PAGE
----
New Climate Economy Report: The Sustainable Infrastructure Imperative

Key messages from this report, which is the third of three reports by the Global Commission on the Economy and Climate, are outlined below. Starting on page 53, the report highlights the important role of green investment banks and green banking in greening the financial system.

Investing in sustainable infrastructure is key to tackling the three central challenges facing the global community: reigniting growth, delivering on the Sustainable Development Goals, and reducing climate risk in line with the Paris Agreement.

A comprehensive definition of infrastructure includes both traditional types of infrastructure (everything from energy to public transport, buildings, water supply and sanitation) and, critically, also natural infrastructure (such as forest landscapes, wetlands, and watershed protection).

Significant investment is needed over the next 15 years: around US$90 trillion, which is more than the entire current stock. These demands are driven by ageing infrastructure in advanced economies and higher growth and structural change in emerging market and developing countries, especially rapid urbanization.

The global South will account for roughly two- thirds of global infrastructure investment (or about US$4 trillion per year). This new infrastructure offers a great opportunity to “leapfrog” the inefficient, sprawling and polluting systems of the past.

Transformative change is needed now in how we build our cities, produce and use energy, transport, people and goods, and manage our landscapes. 

The challenge is urgent. The window for making the right choices is uncomfortably narrow because of lock-in of capital and technology and because of a shrinking carbon budget. The next 2-3 years will be crucial in bringing about a fundamental change of direction. We can build cities where we can move, breathe and be productive, we can foster ecosystems that are robust and resilient, and we can avoid the potential displacement of millions of people.

We have a historic opportunity to deliver inclusive economic growth, eliminate poverty and reduce the risk of climate change. Now is an opportune time to act because of record low interest rates, large available pools of finance and rapid technological change.

More money alone won’t do the job. A range of barriers must be tackled to raise the quantity and the quality of infrastructure investment. Concerted action in four, inter-linked areas can together help us overcome these barriers and build the sustainable infrastructure of the 21st century:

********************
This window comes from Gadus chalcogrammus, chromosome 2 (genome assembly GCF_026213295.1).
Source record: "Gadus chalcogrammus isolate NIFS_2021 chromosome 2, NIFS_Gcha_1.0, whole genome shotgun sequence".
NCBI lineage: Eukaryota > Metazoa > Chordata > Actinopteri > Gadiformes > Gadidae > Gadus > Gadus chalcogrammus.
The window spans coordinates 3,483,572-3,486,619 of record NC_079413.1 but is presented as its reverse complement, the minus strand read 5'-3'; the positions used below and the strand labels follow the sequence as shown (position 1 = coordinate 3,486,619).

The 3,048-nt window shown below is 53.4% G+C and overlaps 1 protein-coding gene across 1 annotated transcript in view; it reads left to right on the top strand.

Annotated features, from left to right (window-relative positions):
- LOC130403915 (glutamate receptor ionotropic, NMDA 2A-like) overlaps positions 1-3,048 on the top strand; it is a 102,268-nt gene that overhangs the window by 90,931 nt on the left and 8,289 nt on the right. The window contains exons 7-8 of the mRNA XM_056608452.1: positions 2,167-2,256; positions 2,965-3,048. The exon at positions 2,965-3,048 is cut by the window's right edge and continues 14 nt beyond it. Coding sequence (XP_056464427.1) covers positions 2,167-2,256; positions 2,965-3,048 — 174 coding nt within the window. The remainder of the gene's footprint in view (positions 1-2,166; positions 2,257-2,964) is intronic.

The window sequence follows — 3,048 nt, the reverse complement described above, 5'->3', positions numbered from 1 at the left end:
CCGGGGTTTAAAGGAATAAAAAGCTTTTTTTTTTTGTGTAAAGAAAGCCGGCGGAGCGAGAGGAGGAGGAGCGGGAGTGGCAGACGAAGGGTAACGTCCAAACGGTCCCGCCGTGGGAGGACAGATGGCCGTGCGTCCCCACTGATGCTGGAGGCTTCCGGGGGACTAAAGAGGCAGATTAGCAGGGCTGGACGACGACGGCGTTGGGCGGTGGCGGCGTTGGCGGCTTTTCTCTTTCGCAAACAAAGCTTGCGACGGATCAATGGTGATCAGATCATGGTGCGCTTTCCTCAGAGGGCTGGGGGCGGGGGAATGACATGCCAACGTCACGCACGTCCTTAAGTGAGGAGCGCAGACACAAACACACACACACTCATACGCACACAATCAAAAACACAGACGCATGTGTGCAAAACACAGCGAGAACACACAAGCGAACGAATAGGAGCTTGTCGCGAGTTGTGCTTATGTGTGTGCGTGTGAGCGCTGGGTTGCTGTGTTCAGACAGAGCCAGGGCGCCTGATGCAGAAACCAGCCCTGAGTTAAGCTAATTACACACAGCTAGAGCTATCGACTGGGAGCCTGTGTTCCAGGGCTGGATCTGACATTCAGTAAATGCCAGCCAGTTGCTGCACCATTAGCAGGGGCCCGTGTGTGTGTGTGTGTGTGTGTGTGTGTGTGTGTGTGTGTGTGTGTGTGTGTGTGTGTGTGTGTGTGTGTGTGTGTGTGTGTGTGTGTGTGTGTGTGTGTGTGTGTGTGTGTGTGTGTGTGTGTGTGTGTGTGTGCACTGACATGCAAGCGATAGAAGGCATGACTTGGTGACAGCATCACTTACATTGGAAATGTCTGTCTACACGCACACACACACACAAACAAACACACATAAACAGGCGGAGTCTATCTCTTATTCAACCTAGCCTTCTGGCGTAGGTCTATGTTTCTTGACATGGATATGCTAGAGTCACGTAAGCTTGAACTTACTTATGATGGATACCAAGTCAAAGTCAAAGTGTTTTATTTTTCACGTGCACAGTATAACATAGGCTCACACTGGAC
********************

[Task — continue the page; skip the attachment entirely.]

1. We must collectively tackle fundamental price distortions – including subsidies and lack of appropriate pricing especially for fossil fuels and carbon – to improve incentives for investment and innovation, to drastically reduce pollution and congestion, and to generate revenue that can be redirected, for instance, to support poor people.

2. We must strengthen policy frameworks and institutional capacities to deliver the right policies and enabling conditions for investment, to build pipelines of viable and sustainable projects, to reduce high development and transaction costs, and to attract private investment.

3. We must transform the financial system to deliver the scale and quality of investment needed in order to augment financing from all sources (especially private sources such as long-term debt finance and the large pools of institutional investor capital), reduce the cost of capital, enable catalytic finance from development finance institutions (DFIs), and accelerate the greening of the financial system. One of the five policy priorities listed is to mobilize and reallocate private finance to green investments, including through green bonds and green banking.

4. We must ramp up investments in clean technology R&D and deployment to reduce the costs and enhance the accessibility of more sustainable technologies.

Multilateral and other DFIs can support countries and catalyse a virtuous circle of action on sustainable infrastructure. Public investments continue to be essential. Private finance will need to significantly scale up to meet our infrastructure requirements.

The Global Commission has identified a number of priority actions to rapidly shift investments toward sustainable infrastructure. A number of their previous recommendations are also relevant to this agenda.